The Portland Trail Blazers and Los Angeles Clippers has already met twice on the young, 2021-22 season before they faced off Tuesday night in L.A. Each of the previous games was lopsided, with the Clippers blowing out the Blazers in the first and Portland returning the favor in the second.
That story would not be repeated tonight. The teams took turns exchanging defensive stands, big dunks, and superstar performances as the scoreboard see-sawed like an accordion.
Paul George scored 24 for the game, Damian Lillard 27. Others helped too. Norman Powell scored 16 for the Blazers in the first half. Nicolas Batum hit multiple threes for L.A. in the second, scoring 22 on the night. In the end, the Clippers had one more burst in them than Portland did. Despite Lillard’s best efforts to bring his team back, L.A. won the game 117-109.
If the Blazers intended to win this game, they sure had a funny way of showing it. They watched the Clippers hit 5 of their first 6 shots, allowing L.A. to streak out to a 13-3 lead. Threes from Lillard and Norman Powell brought them close again, but those were completely necessary, else the game would have gotten away early.
Fortunately for the Blazers, the Clippers started missing like they had just donned blindfolds. As with Lane Meyer in Better Off Dead, a little bit of success made all the difference for Portland. Their energy on the defensive end picked up. They started closing on shooters. Aside from Paul George, the Clippers are are shaky in that department. Behind strong guard scoring, the scoreboard started to roll Portland’s way.
The second unit couldn’t continue the trend, however. The closing minutes of the first were like a reboot of the opening. L.A. hit all kinds of threes. Portland missed them. The Clips finished the period shooting 7-11 from the arc and led 33-26 after one.
CJ McCollum took over at the start of the second, captaining the ball and distributing when covered. His teammates weren’t hitting, but at least they made the Clippers scramble. L.A. returned as good as they got, though. Still, CJ scoring was enough to keep Portland close. When threes started to fall, it helped.
The Blazers bench saved their reputation by starting to defend everyone they possibly could, which translated to anyone not named “George”. They seemed to be content with PG13 shooting over the top from just about any range as long as he didn’t get penetration. They achieved this by putting Norman Powell on him instead of the larger, slower Robert Covington. For a bit, at least, it worked. George heated up as the half wound down, but a four-point play by Powell with 1:50 remaining not only tagged George with his third foul, but actually gave Powell two more points in the half than George (16 to 14). The Clippers led 56-55 at the half.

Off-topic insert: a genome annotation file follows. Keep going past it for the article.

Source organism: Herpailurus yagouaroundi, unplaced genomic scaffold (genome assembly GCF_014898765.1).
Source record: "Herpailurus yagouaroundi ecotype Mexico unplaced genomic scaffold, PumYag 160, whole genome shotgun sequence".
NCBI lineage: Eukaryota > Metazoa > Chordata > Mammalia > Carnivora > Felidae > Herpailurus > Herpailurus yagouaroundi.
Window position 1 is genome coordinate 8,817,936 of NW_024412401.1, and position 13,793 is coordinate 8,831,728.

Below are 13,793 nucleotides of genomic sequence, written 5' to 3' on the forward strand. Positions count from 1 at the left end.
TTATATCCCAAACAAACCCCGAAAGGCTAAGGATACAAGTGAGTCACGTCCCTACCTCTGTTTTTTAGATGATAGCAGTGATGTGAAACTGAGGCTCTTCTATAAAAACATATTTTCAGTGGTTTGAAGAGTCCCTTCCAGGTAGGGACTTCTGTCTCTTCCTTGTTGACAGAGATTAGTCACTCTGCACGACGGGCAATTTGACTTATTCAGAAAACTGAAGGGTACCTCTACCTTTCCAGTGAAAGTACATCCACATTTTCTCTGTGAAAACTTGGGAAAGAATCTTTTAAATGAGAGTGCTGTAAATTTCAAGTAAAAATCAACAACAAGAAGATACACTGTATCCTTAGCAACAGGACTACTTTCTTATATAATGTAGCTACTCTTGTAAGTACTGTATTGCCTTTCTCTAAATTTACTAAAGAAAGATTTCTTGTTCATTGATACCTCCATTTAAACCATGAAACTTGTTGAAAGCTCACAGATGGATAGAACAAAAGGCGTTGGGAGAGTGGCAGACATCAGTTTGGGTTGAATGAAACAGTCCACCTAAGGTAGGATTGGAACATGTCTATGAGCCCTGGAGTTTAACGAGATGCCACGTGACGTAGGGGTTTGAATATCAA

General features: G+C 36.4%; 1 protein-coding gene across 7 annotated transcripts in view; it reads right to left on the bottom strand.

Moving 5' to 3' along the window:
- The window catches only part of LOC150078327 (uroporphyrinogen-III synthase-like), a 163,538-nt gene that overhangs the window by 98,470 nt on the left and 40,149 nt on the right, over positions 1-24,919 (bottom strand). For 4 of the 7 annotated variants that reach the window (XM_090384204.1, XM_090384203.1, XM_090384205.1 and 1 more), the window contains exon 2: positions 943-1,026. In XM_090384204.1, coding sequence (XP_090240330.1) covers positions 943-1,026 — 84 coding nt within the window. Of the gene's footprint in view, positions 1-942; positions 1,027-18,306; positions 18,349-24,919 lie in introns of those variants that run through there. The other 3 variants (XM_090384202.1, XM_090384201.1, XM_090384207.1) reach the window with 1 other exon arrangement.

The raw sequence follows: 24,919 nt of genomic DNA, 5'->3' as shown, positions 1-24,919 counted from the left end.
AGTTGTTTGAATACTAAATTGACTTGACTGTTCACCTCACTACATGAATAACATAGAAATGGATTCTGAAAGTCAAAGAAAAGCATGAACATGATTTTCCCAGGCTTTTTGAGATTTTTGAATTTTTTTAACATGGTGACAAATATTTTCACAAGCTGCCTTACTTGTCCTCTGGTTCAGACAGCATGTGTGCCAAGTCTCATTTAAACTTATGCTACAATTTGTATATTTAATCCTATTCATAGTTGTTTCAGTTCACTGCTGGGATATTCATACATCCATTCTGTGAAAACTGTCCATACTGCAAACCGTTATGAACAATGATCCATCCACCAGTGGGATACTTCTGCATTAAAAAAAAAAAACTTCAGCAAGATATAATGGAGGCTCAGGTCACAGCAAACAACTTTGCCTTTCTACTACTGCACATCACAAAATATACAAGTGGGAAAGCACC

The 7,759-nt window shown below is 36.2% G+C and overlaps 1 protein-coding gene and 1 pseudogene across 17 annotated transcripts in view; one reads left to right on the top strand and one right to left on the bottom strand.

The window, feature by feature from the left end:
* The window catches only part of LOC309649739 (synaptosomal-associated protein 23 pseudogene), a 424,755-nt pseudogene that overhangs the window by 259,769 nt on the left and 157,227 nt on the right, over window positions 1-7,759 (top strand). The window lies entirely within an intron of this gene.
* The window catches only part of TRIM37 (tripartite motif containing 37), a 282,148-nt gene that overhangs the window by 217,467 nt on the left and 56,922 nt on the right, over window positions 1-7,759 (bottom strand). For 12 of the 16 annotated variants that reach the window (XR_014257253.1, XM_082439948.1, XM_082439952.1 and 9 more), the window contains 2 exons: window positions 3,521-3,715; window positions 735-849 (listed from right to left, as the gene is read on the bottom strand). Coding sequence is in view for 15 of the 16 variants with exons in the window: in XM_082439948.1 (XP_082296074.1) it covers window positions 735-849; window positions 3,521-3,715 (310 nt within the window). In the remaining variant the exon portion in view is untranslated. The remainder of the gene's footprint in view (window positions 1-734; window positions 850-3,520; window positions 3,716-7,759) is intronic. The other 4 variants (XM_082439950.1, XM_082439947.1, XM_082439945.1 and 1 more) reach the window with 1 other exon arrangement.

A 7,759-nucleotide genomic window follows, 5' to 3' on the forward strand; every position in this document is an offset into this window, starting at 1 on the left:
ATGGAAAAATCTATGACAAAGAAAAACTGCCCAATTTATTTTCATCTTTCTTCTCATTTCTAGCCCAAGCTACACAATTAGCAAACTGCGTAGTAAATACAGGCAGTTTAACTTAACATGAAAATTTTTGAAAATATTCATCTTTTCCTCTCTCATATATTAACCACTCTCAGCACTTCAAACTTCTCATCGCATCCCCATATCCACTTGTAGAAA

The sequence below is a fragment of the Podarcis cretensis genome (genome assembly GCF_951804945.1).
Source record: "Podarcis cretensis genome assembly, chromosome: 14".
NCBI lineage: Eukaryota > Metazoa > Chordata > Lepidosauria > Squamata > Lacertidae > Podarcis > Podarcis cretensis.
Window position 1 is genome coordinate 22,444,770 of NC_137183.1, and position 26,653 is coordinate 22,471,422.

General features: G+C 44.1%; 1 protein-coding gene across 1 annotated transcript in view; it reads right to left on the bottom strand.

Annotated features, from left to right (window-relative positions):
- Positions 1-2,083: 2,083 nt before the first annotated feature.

The Portland starters came out defending more energetically in the second half, a great sign. That kept the scoreboard close. The Blazers tried to involve Jusuf Nurkic heavily in the offense, but it stalled. Nurk was asked to do everything, everywhere and couldn’t quite pull it off. He sat just before the 7:00 mark of the period. Cody Zeller came in, missed a three-pointer off of a blown offensive set, then fouled George for a continuation and-one on a drive. The spirit was willing for Portland, but the execution was weak.
The Clips were able to build a 7-point lead, but George picked up his fourth foul with 5:53 remaining in the period. Once L.A.’s superstar went to the bench, the Blazers jumped all over them. Kinda like this:
But Nicolas Batum hit a barrage of threes in George’s absence, keeping his team afloat. Though Portland’s offense turned on, their defense just didn’t keep pace. Lillard also started missing shots, which didn’t help. When the smoke cleared, the Clippers led 83-79 after three.
The fourth period started with the L.A. bigs scoring inside. Once again, the Blazers proved themselves capable of defending somewhere, but not everywhere, sometimes, but not all the time. Their permissiveness allowed the Clippers to ride out George’s absence without giving up a lead, squandering a potential advantage for Portland. When Luke Kennard hit a three with 9:02 remaining, the Blazers fell behind by 9. It was timeout time, trying not to let the game get away.
Coming out of that timeout, Lillard determined to take over the game. He hit a couple straight mid-range jumpers. He’d hit a three a couple minutes after. They could not cover the lack of second-half scoring from McCollum and Powell, nor Portland’s bad defense. The Blazers were running up a sand dune. The legs were moving, but whether they were gaining ground was debatable.
Portland got a break with 4:17 left in the game as George picked up his fifth foul. Tyronn Lue opted to leave him in. He missed a shot on the next possession, then the Blazers worked the ball to Nurkic for three, of all things. The Blazers were within three, 103-100, with 3:30 left on the clock.
The Clippers made a layup on the next possession then, after a time out, Lillard missed a pair of threes while Batum hit another himself. L.A. led by 8 with 2:00 remaining. Robert Covington got a steal and an attempt at a break-away layup on the next possession, but he missed it and the Clippers regained possession. The Blazers hadn’t hit shots inside or out, hadn’t gone up against George to try to foul him out, and in general hadn’t found that last burst of energy to carry them through.
When George hit a turn-around jumper for an and-one with 1:22 remaining, the Clippers led by 11 and the game was pretty much over. It was a fair try, but no win, for Portland.
Stay tuned for extended analysis of this game coming soon!
The Blazers make a trip to Phoenix to face the Suns tomorrow at 6:00 PM, Pacific.